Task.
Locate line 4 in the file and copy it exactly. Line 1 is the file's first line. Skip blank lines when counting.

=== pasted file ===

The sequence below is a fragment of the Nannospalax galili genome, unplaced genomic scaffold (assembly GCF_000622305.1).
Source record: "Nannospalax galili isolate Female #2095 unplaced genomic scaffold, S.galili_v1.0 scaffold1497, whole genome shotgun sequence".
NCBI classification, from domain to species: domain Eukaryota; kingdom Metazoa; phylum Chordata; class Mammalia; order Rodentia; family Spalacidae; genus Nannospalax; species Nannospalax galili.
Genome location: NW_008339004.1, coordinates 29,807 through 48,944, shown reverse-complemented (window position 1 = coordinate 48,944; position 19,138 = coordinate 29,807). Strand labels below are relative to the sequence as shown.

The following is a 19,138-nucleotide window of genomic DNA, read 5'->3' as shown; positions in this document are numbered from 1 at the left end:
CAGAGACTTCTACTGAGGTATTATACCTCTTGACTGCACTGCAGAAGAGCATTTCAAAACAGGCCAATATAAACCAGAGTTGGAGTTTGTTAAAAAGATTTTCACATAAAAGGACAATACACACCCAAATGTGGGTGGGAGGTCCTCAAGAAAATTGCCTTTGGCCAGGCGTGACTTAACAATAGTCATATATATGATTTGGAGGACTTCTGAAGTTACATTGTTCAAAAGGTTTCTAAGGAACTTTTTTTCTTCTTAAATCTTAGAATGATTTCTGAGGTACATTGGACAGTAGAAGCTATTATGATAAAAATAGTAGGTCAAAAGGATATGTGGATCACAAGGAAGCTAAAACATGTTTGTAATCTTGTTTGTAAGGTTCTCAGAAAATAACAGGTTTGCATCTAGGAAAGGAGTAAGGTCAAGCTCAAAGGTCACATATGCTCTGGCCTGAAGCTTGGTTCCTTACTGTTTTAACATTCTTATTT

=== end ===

Genome location: NW_008339004.1, coordinates 29,807 through 48,944, shown reverse-complemented (window position 1 = coordinate 48,944; position 19,138 = coordinate 29,807). Strand labels below are relative to the sequence as shown.